Antidepressants are prescribed for depression and other conditions, and although the exact reason they work is unknown, they do alter levels of neurotransmitters, chemicals in the brain. Neurotransmitters are necessary for communication between neurons; they are also thought to play a role in mood and behavior. Two options for antidepressants include Cymbalta, or duloxetine; and Zoloft, or sertraline. Although both of these drugs treat depression, they have some differences that are worth noting.
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Drugs.com points out that both Cymbalta and Zoloft are reuptake inhibitors, though they affect different neurotransmitters. Zoloft prevents the reuptake of the neurotransmitter serotonin, while Cymbalta interferes in the reuptake of the neurotransmitters serotonin and norepinephrine. In other words, both drugs work to make certain neurotransmitters more available to your nervous system.
Zoloft and Cymbalta can treat multiple conditions, some of which are approved by the Food and Drug Adminstration and some of which are off-label. For example, Zoloft is approved for use in major depression; premenstrual dysphoric disorder; social anxiety disorder; obsessive-compulsive disorder; panic disorder and post-traumatic depression. Some off-label uses include autism, Tourette syndrome, fibromyalgia, migraines, dementia, obesity, diabetic neuropathy, premature ejaculation, anorexia, bulimia, personality disorders, hot flashes and generalized anxiety disorder.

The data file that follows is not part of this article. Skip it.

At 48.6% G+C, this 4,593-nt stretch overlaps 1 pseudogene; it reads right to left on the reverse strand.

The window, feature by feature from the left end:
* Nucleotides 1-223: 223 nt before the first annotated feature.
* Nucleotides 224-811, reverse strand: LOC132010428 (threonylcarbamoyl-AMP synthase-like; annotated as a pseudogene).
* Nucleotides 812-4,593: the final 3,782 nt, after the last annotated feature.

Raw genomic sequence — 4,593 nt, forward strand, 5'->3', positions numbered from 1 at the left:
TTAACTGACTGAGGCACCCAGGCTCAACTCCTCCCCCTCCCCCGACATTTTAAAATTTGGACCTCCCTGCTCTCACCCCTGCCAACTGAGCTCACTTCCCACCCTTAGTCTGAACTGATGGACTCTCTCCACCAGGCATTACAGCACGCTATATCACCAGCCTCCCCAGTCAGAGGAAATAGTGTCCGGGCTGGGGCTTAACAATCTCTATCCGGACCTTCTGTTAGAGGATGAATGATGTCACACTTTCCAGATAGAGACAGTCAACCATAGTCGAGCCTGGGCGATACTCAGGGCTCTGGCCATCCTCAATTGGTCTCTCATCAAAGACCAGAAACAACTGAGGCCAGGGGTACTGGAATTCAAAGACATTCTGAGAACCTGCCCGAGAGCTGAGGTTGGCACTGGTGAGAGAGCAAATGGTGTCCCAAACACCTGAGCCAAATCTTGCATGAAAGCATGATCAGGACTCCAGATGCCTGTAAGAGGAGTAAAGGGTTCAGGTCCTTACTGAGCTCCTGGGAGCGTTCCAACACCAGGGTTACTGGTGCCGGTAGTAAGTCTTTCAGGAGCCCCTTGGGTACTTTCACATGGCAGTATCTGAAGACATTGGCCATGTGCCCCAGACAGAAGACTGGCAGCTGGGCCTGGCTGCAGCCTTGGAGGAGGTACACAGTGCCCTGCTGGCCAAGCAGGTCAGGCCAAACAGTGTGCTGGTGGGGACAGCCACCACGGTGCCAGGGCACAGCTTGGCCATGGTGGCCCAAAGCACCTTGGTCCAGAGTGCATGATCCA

Cymbalta has been approved to treat depression, generalized anxiety disorder, fibromyalgia, and pain from diabetic neuropathy . Off-label include treating other types of chronic pain and stress incontinence.
Not everyone can use Cymbalta or Zoloft. Drugs.com explains that patients with certain conditions may need to undergo testing or receive a dose adjustment in order for them to take these drugs safely. For example, restrictions for Zoloft and Cymbalta use exist for patients with liver or kidney disease, epilepsy, bipolar disorder, or those with a history of drug abuse or suicidal thoughts. Patients with glaucoma or bleeding disorders may also have to undergo testing before starting Cymbalta.
Both Zoloft and Cymbalta have specific instructions on proper use. For example, patients should take these drugs at the same time each day. If taking the liquid form of Zoloft, Drugs.com notes that the proper mixing includes combining the dose with 4 oz. of orange juice, water, lemonade, ginger ale or lemon-lime soda only. With Cymbalta, patients should not break the delayed-release capsule, because that can cause too much of the drug to be released.
Drugs.com warns that patients taking Cymbalta or Zoloft cannot take a MAO inhibitor, another type of antidepressant, at the same time; if already on an MAO inhibitors, patients must wait 14 days before starting either Zoloft or Cymbalta. When patients start either medication, they may experience suicidal thoughts. Both Cymbalta and Zoloft are classified as a pregnancy category C drug by the Food and Drug Administration, meaning that a pregnant woman may not be able to take them during the last trimester of her pregnancy.